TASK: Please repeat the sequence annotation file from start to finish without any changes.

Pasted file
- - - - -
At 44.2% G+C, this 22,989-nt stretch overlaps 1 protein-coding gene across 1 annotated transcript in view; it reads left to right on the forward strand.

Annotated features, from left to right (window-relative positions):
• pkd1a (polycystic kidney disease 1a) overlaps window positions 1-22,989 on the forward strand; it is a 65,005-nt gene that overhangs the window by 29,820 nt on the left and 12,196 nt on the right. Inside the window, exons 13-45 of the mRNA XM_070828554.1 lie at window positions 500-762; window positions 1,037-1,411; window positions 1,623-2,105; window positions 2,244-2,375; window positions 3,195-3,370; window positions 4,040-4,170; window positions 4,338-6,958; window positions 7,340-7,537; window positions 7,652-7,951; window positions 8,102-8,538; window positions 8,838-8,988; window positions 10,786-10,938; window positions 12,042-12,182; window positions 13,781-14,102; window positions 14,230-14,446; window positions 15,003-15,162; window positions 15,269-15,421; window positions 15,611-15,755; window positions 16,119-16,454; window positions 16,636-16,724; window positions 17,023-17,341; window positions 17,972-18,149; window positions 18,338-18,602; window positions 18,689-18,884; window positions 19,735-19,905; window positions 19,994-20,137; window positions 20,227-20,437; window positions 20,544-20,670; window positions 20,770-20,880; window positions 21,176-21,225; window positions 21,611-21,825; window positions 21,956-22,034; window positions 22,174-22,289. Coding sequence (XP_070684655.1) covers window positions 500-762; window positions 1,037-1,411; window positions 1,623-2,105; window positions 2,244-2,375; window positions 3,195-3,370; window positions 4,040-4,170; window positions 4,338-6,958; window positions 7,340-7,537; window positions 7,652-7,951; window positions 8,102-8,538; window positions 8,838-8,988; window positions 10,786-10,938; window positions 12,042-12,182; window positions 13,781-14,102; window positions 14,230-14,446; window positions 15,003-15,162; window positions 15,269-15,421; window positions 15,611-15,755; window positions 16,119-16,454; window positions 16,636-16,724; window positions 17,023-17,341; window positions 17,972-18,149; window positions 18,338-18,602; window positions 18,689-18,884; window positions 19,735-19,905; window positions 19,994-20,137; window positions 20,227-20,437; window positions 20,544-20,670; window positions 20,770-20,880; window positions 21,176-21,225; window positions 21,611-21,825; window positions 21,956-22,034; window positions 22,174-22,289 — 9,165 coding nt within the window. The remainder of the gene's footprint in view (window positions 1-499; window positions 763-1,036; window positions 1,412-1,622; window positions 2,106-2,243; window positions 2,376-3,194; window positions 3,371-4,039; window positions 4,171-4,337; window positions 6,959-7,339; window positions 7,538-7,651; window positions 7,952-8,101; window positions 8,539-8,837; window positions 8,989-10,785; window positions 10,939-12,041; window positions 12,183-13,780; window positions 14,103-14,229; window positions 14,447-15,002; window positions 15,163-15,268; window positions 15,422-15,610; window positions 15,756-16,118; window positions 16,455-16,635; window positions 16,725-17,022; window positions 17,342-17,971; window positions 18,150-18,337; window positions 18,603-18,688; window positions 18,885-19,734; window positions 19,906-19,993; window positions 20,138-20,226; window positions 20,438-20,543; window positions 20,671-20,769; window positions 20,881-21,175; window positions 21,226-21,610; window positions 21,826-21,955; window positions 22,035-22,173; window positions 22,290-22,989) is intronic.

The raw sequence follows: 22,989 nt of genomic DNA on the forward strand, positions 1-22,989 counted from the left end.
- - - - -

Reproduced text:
At 44.2% G+C, this 22,989-nt stretch overlaps 1 protein-coding gene across 1 annotated transcript in view; it reads left to right on the forward strand.

Annotated features, from left to right (window-relative positions):
• pkd1a (polycystic kidney disease 1a) overlaps window positions 1-22,989 on the forward strand; it is a 65,005-nt gene that overhangs the window by 29,820 nt on the left and 12,196 nt on the right. Inside the window, exons 13-45 of the mRNA XM_070828554.1 lie at window positions 500-762; window positions 1,037-1,411; window positions 1,623-2,105; window positions 2,244-2,375; window positions 3,195-3,370; window positions 4,040-4,170; window positions 4,338-6,958; window positions 7,340-7,537; window positions 7,652-7,951; window positions 8,102-8,538; window positions 8,838-8,988; window positions 10,786-10,938; window positions 12,042-12,182; window positions 13,781-14,102; window positions 14,230-14,446; window positions 15,003-15,162; window positions 15,269-15,421; window positions 15,611-15,755; window positions 16,119-16,454; window positions 16,636-16,724; window positions 17,023-17,341; window positions 17,972-18,149; window positions 18,338-18,602; window positions 18,689-18,884; window positions 19,735-19,905; window positions 19,994-20,137; window positions 20,227-20,437; window positions 20,544-20,670; window positions 20,770-20,880; window positions 21,176-21,225; window positions 21,611-21,825; window positions 21,956-22,034; window positions 22,174-22,289. Coding sequence (XP_070684655.1) covers window positions 500-762; window positions 1,037-1,411; window positions 1,623-2,105; window positions 2,244-2,375; window positions 3,195-3,370; window positions 4,040-4,170; window positions 4,338-6,958; window positions 7,340-7,537; window positions 7,652-7,951; window positions 8,102-8,538; window positions 8,838-8,988; window positions 10,786-10,938; window positions 12,042-12,182; window positions 13,781-14,102; window positions 14,230-14,446; window positions 15,003-15,162; window positions 15,269-15,421; window positions 15,611-15,755; window positions 16,119-16,454; window positions 16,636-16,724; window positions 17,023-17,341; window positions 17,972-18,149; window positions 18,338-18,602; window positions 18,689-18,884; window positions 19,735-19,905; window positions 19,994-20,137; window positions 20,227-20,437; window positions 20,544-20,670; window positions 20,770-20,880; window positions 21,176-21,225; window positions 21,611-21,825; window positions 21,956-22,034; window positions 22,174-22,289 — 9,165 coding nt within the window. The remainder of the gene's footprint in view (window positions 1-499; window positions 763-1,036; window positions 1,412-1,622; window positions 2,106-2,243; window positions 2,376-3,194; window positions 3,371-4,039; window positions 4,171-4,337; window positions 6,959-7,339; window positions 7,538-7,651; window positions 7,952-8,101; window positions 8,539-8,837; window positions 8,989-10,785; window positions 10,939-12,041; window positions 12,183-13,780; window positions 14,103-14,229; window positions 14,447-15,002; window positions 15,163-15,268; window positions 15,422-15,610; window positions 15,756-16,118; window positions 16,455-16,635; window positions 16,725-17,022; window positions 17,342-17,971; window positions 18,150-18,337; window positions 18,603-18,688; window positions 18,885-19,734; window positions 19,906-19,993; window positions 20,138-20,226; window positions 20,438-20,543; window positions 20,671-20,769; window positions 20,881-21,175; window positions 21,226-21,610; window positions 21,826-21,955; window positions 22,035-22,173; window positions 22,290-22,989) is intronic.

The raw sequence follows: 22,989 nt of genomic DNA on the forward strand, positions 1-22,989 counted from the left end.